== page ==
Power of Difference Assessment System; Ambiguous yet Polarizing: An Ideographic Approach to Analyzing the Variation in Usages and Conflicts of Values That Have Arisen From the Term “Algorithmic Fairness”
Nuzhat, Nuzaba, School of Engineering and Applied Science, University of Virginia
Neeley, Kathryn, University of Virginia
Ibrahim, Ahmed, University of Virginia
With the passage of time, advancements in technology, and changes in society, we are interacting much more often with people whose life experiences, ideas, and beliefs are significantly different from ours, whether that be because of their gender, race, culture, sexual orientation, socioeconomic status, physical abilities, or religion. The goal of my technical project was to rebuild an assessment system that helps people deal better with the challenges these dissimilarities engender. My STS project, on the other hand, is centered around technology (mostly machine learning algorithms) that perform almost the opposite function: they make high-risk decisions that often disproportionately affect one section of the population over the other, perpetuating unfair social divides. The objective was to understand how, in the struggle against such discriminatory machine behaviors, “algorithmic fairness” as a term wields its rhetorical power and shapes non-technical human actors’ beliefs and courses of action.
For the technical project, my team and I developed a web application called “The Power of Difference Assessment” that lets users register with their email, fill up demographic information, then respond to 70 difficult and/or controversial statements across various sociocultural locations. For example, in the sociocultural location of religion, they are asked how much they agree to the statement “I love different religions but don’t know how to reconcile this with what I feel is the truth of my faith”. After the user has responded to all the statements, they are emailed the results, which explains through a series of graphs where they excel and where they can improve with regards to their role in ensuring a just, equitable, and inclusive society. The system also comes with a range of administrative functionalities that allows our client to manipulate the data, enroll new staff members, and visualize the information collected. Together, these functionalities have made the system drastically more secure, functional, and scalable, and have paved the way for the assessment to amplify its societal impact beyond its founding years.
For my STS project, I explored another scenario where social concerns related to justice, equality, diversity, intersect with software systems – the movement for “algorithmic fairness”. Although computer scientists and legal scholars are struggling to come up with precise definitions of fair algorithms, it is not stopping other stakeholders from using the term in ways that influence the entire sociotechnical system. In this project, I employed the rhetorical tool of ideographs to look at how government agencies and the general public use the term “algorithmic fairness” to mean different things in different contexts and how the term’s usage both conflicts with and strengthens other goals and values individuals and groups hold dear. The analysis should help stakeholders become more aware of the implications of using such an ambiguous yet powerful term, and when engaging in conversations, encourage them to be more specific about what they mean by “algorithmic fairness”, and why and how much they think it matters.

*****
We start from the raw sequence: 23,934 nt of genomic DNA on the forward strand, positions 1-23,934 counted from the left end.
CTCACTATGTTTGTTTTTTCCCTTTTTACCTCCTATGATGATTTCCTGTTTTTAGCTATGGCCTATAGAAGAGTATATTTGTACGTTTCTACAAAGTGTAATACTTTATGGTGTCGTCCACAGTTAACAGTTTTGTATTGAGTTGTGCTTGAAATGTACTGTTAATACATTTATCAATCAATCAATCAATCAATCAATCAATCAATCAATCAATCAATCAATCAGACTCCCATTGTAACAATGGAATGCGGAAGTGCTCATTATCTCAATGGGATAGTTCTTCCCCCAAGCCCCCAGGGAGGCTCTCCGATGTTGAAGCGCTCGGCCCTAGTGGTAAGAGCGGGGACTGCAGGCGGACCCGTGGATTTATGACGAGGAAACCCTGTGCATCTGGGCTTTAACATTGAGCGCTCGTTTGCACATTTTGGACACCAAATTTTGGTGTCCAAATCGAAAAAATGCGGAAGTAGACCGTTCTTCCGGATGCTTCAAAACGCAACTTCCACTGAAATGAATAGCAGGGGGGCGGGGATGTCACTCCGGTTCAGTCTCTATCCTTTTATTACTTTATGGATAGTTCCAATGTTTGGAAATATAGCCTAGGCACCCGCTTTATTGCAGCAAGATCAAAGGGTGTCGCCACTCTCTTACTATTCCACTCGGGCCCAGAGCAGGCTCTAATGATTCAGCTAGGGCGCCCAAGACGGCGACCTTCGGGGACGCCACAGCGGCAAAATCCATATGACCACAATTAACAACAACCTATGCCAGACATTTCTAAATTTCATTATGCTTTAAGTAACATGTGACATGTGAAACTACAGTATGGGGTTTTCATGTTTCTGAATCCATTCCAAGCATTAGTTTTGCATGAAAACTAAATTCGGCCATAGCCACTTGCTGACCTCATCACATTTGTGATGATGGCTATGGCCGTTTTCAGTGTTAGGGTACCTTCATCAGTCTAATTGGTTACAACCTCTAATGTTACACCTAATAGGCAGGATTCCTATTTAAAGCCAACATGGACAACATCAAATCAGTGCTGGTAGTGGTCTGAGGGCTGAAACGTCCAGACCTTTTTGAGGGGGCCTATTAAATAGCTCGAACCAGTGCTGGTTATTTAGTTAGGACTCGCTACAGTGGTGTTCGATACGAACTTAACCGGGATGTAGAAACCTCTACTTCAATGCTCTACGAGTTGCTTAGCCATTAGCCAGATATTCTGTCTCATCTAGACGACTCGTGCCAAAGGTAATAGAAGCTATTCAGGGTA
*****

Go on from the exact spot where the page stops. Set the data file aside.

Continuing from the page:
The projects together depict both sides to the same coin: the technical project showcases how machines can influence the way we address humanity’s struggle with the inter-human variability of physical traits, backgrounds, and power, whereas the STS project emphasizes how human beings, even those without technical knowledge, can guide the approach to machine weaknesses regarding the very same issues. Working on them concurrently has given me an appreciation for the bidirectional nature of human software interaction that is prevalent in every sociotechnical system. In addition, it has highlighted to me, as I hope it will to other software engineers, how quickly the moral debates surrounding fairness, equality and justice are permeating into the software industry, and why we, as the experts, need to be better versed about
all relevant arguments, and discuss as a moral community how we want it to impact what we code.
BS (Bachelor of Science)
Algorithmic fairness, Ideograph, Artificial Intelligence
School of Engineering and Applied Science
Bachelor of Science in Computer Science
Technical Advisor: Ahmed Ibrahim
STS Advisor: Kathryn Neeley
Technical Team Members: Peter Felland, Amelia Hampford, Sam Shankman, David Xue, Connor Yager, Carl Zhang, William Zheng